During California’s Proposition 10 campaign, 527 organizations and civic leaders endorsed the statewide ballot measure that would have allowed cities and counties to expand rent control policies. Prop 10 was not approved, but a broad housing coalition has been born.
Proposition 10 would have repealed the 1995 Costa-Hawkins Rental Housing Act, a state law that stops communities from expanding rent control to apartment buildings constructed after 1995, among other restrictions. Over the past 23 years, Costa-Hawkins has gamed the system in favor of corporate landlords and big developers, who have jacked up rents to unaffordable levels and have helped fuel California’s housing affordability and homeless crises.
Corporate landlords Blackstone Group, Essex Property Trust, AvalonBay Communities, Equity Residential, and others spent a whopping $77.2 million to oppose Prop 10, paying for a relentless attack of TV ads that confused and misled voters. Regardless, top organizations and leaders banded together to support the repeal of Costa-Hawkins. They now make up a formidable coalition for more just, fair, affordable housing in California.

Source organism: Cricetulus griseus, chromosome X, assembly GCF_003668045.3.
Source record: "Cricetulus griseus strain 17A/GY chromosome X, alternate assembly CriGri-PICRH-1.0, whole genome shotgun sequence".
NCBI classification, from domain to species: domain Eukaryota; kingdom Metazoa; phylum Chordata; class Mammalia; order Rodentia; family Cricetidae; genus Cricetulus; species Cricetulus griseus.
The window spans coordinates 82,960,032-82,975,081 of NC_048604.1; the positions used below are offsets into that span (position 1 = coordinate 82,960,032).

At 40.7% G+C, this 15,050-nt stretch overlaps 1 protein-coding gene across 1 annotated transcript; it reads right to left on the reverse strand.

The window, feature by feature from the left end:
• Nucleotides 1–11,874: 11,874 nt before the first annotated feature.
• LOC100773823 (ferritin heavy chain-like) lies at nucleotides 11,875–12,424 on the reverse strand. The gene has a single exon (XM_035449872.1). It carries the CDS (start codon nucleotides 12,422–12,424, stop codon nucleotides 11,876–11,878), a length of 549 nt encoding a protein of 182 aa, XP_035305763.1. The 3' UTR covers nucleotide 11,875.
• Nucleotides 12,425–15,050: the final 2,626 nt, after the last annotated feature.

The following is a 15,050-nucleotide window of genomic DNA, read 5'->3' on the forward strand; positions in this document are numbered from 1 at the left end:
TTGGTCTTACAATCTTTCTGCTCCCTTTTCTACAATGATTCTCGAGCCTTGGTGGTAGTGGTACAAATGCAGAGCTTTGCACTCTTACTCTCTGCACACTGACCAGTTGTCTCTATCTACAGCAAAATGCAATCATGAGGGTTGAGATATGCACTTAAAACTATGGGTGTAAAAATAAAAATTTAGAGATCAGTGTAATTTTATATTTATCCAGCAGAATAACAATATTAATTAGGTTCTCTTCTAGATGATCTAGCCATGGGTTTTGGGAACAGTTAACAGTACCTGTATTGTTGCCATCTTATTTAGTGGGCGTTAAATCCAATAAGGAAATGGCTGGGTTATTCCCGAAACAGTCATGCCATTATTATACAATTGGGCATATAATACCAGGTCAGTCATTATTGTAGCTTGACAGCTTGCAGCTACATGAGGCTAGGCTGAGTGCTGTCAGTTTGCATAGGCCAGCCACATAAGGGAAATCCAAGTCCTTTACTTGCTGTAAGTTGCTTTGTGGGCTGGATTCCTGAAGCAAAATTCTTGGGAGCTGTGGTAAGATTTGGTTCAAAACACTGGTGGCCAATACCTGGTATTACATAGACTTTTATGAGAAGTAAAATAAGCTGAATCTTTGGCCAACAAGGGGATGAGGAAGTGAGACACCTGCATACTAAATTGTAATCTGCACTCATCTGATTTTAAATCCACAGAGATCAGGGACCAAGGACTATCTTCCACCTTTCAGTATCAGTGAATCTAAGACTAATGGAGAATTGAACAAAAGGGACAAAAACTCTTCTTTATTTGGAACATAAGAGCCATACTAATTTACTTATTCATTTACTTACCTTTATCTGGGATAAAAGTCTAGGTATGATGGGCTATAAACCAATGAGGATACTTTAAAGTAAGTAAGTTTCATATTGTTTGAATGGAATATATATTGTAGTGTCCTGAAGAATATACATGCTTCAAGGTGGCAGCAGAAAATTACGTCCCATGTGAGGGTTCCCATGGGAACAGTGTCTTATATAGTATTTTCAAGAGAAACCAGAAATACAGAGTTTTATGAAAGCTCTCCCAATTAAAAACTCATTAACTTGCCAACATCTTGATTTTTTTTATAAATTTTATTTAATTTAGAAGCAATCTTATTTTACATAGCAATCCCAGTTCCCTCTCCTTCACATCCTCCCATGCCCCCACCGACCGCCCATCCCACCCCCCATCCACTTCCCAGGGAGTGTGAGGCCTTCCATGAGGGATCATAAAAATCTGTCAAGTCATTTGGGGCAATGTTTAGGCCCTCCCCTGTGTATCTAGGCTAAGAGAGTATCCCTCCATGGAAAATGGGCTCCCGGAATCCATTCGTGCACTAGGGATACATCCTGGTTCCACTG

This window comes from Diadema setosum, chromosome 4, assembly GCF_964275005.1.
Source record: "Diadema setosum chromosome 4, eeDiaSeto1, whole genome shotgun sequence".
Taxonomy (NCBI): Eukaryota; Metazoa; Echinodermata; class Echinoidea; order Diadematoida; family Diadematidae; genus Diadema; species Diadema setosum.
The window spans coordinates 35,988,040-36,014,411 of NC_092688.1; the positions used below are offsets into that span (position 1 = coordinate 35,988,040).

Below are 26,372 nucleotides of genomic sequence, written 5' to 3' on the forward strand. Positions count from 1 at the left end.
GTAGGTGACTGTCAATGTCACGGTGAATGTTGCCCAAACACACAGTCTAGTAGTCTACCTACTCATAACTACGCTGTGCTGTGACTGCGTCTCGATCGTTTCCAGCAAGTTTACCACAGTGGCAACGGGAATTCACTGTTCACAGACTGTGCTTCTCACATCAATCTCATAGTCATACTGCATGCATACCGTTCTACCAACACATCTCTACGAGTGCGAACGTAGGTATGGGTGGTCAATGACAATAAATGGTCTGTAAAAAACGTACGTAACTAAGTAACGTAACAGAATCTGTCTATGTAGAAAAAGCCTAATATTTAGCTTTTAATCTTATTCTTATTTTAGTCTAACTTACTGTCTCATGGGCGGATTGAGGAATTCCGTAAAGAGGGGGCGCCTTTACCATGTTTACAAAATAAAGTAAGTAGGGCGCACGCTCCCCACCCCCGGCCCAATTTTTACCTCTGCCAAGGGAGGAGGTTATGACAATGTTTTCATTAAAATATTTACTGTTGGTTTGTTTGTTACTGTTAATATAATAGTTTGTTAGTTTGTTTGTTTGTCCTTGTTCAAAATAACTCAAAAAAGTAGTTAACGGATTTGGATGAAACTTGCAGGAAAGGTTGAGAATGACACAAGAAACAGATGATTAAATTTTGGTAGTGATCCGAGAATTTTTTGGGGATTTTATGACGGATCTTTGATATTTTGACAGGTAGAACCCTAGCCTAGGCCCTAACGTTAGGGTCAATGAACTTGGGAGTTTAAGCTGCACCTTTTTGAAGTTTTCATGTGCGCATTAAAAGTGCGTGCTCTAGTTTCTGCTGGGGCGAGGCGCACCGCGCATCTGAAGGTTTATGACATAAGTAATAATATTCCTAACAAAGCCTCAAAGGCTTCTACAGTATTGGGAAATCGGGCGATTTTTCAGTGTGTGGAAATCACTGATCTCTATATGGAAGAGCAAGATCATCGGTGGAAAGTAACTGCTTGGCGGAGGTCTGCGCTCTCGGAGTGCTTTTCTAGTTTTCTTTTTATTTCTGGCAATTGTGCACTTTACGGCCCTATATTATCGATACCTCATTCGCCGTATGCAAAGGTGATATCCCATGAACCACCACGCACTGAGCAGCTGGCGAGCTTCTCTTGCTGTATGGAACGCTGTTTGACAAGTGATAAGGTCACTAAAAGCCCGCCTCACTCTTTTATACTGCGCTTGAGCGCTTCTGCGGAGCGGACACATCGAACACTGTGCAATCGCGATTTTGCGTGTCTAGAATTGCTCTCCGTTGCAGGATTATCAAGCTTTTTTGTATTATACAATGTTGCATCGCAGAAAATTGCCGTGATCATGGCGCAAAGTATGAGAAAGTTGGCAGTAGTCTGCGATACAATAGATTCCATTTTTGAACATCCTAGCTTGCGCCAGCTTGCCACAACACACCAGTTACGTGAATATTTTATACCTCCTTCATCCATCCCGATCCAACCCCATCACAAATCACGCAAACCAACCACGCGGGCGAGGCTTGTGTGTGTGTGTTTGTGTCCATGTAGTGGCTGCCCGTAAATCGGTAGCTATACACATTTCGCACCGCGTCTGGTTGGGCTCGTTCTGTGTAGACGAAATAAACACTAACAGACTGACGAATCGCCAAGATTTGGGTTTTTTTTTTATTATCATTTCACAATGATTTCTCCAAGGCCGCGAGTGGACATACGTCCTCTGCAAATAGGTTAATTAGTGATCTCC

That coalition included U.S. Senator Bernie Sanders, Los Angeles Mayor Eric Garcetti, labor and civil rights icon Dolores Huerta, the California Democratic Party, Our Revolution, Democratic Socialists of America, the ACLU, California Labor Federation, California Teachers Association, the Sierra Club, Eviction Defense Network, the League of Women Voters, California Nurses Association, LA Tenants Union, ACCE, and AIDS Healthcare Foundation.
AIDS Healthcare Foundation Co-Founder and President Michael Weinstein noted in a statement: “Despite being vastly outspent, we succeeded in beginning a debate on housing affordability that will continue beyond this election in the legislature, in city councils, on the ground and on the ballot in 2020. The most important achievement of this campaign is the building of a broad-based, magnificent coalition of more than 500 organizations and elected officials. We must build upon this base to strengthen the affordable housing movement.”
The Los Angeles Times has already called for Governor-Elect Gavin Newsom and the California legislature “to take on the same issue that Proposition 10 sought to address — how to fairly and effectively ease the existing state restrictions on rent control in order to protect tenants.”
The “magnificent coalition” will be urging Newsom and state legislators to act swiftly in 2019. Fifty-four percent of all California renters are “rent-burdened.” Three-quarters of California’s low-income seniors are struggling to pay the rent. And California’s homeless crisis continues to worsen. There is no time to wait.